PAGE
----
The more sophisticated technology becomes, the more adept scammers get at tricking and robbing us.
Be careful! Scammers will be using new tactics in 2024, like deepfake impersonation. Because of this, developing a zero-trust mentality can help you avoid falling for these con artists.
1. Scams using Deepfake impersonation
Say your CEO gives you a voicemail telling you to send money to a bank account. Without recognizing that the voice note is a deepfake, you obey the instructions. And without warning, you have been a victim of fraud. Deepfakes make use of AI technologies to create new – but fake – images, videos, and/or audio material from existing material, “Artificial intelligence (AI) technology makes it easier for fraudsters to create these convincing fake messages from people you know and trust,” explains Anna Collard, SVP Content Strategy and Evangelist at KnowBe4 AFRICA. “It enables scammers to generate video and audio that is so convincing, many believe it is real.”
Fraudsters also pretend to be family members, including grandchildren, and ask for money under false pretenses by using AI-generated voice notes or videos. We refer to this as a grandparent scam. According to Collard, “people get scammed that way because hearing an authentic-sounding voice clip of their loved one triggers their emotions and they want to help.”
Deepfakes can also be used fraudulently to spread misinformation or confusion by posing as politicians. 2024 is an election year, so this is something to be aware of, according to Collard.
2. Investment scams
Investment fraudsters may pose as reliable financial institutions offering enormous profits. Collard asserts, “That being said, if something looks too good to be true, it probably is.” She suggests using caution in these circumstances. Scammers frequently mix romance scams with cryptocurrency frauds.
In 2024, there will be another fraud to be aware of: fictitious loans that appear to have low interest rates but never do. Rather, victims must give their personal information or pay upfront fees. “Be extremely wary of any offers that seem too good to be true, as scammers may tempt many people to apply for these loans in order to make ends meet given the ongoing cost of living crisis.”
3. Romance Scams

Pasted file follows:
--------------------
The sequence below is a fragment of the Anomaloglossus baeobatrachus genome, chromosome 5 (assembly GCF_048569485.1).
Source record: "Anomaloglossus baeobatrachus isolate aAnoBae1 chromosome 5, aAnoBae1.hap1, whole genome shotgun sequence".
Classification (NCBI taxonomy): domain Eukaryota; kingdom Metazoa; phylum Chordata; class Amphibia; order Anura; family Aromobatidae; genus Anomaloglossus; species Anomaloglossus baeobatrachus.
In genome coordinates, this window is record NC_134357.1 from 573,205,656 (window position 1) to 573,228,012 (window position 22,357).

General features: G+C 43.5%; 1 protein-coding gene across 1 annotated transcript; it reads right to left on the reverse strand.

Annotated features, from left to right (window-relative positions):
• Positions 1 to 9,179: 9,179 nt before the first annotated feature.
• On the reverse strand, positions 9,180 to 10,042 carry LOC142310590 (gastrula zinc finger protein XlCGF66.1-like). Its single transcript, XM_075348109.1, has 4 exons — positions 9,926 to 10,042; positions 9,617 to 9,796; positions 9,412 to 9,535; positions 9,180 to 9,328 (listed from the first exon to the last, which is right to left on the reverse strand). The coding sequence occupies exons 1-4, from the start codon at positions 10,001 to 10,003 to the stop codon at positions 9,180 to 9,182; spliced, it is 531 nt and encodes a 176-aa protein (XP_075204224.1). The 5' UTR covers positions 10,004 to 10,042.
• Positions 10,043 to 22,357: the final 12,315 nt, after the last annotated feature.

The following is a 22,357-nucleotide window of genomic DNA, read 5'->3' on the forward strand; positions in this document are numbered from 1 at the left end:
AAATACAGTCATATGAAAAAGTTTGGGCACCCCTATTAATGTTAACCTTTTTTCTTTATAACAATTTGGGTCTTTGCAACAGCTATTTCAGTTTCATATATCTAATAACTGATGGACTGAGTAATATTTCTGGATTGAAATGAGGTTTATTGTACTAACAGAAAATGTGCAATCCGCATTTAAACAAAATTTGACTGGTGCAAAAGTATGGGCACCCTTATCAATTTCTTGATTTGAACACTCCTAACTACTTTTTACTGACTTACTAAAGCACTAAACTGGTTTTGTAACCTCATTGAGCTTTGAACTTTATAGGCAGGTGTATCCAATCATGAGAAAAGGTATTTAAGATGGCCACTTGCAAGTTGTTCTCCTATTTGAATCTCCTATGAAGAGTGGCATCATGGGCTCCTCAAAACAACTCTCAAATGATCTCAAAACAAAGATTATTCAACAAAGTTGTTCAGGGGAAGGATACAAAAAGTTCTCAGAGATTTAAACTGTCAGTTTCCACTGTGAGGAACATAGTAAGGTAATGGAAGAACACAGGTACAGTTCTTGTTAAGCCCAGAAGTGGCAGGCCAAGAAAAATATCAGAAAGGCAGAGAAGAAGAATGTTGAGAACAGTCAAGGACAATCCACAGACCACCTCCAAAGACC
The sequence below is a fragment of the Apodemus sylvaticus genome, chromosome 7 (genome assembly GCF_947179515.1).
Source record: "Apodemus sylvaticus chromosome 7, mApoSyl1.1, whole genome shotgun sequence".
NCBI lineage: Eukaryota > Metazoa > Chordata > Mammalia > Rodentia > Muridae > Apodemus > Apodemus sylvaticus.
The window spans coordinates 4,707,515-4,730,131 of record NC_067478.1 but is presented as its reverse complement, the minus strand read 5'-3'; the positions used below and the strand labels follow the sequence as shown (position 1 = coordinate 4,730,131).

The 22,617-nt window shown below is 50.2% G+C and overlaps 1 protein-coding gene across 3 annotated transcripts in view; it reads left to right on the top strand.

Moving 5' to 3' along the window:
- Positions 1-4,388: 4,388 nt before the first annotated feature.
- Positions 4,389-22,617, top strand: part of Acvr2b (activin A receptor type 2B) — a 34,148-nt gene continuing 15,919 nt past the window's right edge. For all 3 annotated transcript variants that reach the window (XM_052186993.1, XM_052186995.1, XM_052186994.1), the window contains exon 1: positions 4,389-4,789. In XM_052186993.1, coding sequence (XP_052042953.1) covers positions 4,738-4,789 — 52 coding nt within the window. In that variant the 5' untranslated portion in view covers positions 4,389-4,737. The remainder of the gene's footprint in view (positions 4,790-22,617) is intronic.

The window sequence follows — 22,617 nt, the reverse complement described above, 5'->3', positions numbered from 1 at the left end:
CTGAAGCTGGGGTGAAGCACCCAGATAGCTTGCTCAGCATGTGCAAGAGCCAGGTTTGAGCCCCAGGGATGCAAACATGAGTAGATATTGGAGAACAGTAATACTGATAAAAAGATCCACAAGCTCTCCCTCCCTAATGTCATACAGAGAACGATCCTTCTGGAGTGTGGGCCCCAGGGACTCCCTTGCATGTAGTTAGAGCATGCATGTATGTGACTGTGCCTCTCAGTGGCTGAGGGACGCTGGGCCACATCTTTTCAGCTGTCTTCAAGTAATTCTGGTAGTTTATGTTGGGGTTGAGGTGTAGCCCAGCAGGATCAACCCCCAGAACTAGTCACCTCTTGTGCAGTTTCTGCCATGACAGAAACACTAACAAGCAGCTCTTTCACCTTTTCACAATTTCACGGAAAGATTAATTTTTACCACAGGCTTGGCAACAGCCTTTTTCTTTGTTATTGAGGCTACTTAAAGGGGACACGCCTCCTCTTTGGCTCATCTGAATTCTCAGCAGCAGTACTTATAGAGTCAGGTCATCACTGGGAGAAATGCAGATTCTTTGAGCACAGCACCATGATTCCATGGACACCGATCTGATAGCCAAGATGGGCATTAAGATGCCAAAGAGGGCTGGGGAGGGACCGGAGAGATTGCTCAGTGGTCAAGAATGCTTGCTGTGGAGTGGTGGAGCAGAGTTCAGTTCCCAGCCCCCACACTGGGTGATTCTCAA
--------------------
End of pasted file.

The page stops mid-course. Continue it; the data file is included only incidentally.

Scammers gain victims’ trust by creating false accounts on dating apps or social media, then take advantage of this emotional bond to deceive them into giving money. Collard says that even though family members may constantly warn the victim, they frequently carry out the romantic deceit because, once the victim is in the trap, it is psychologically very difficult for their brains to acknowledge that they have been duped.
4. Theft of identities and social media profiles
Identity theft is the theft of personal data for fraudulent purposes. Similar to banking frauds, scammers accomplish this by calling or sending phishing emails. “Social media profile theft involves hackers hijacking your social media accounts to reach out to your contacts, pretending to be you, spreading malicious software, scams or asking for money,” says Collard.
5. Charitable fraud
Charity scams usually surface following a humanitarian disaster, such as a flood. Collard says, “These scams prey on your emotions and ask you to donate money to a worthy cause, but they’re really fake charities.” Unusual payment methods, including EFT, in place of secure payment platforms are warning signs to be aware of. She counsels “always ensuring that charities are registered prior to donating and that you communicate with the legitimate NGO or charity prior to transferring any funds.”
6. Tech support frauds
These con artists try to trick you into believing that there is a problem with your computer and offer to remedy it by posing as IT specialists. They then seize control of your computer and steal your personal information or hack into your bank account. “These scams prey on people’s fears,” says Collard. “They throw people into a state of panic in which they’re not thinking logically.” She recommends hanging up right away and directly contacting your IT support centre.
7. Puppy scams
Are you looking to purchase a puppy that is purebred? Take caution! International criminal organizations allegedly provide pups at a discount to South African operations. Collard claims that a large number of people have had severe financial losses as a result of the transportation costs in addition to the nonexistent dog. She cautions prospective purchasers against buying a puppy right away or from websites that feature an extensive assortment of canines for sale. “Breeders function differently than Takealot. It takes time for a puppy to become available, so there are typically waiting lists, she says. “It’s very likely that you’re being scammed if you’re offered a 30% discount on a second dog.”
It is generally advised to slow down and take a deep breath before responding to any of the frauds mentioned above, especially if the message is emotionally charged.
A zero-trust mindset pushes us to stop, consider, and assess the content we are interacting with as the lines between our real and virtual worlds become increasingly blurred. This helps us make more deliberate and sensible judgments.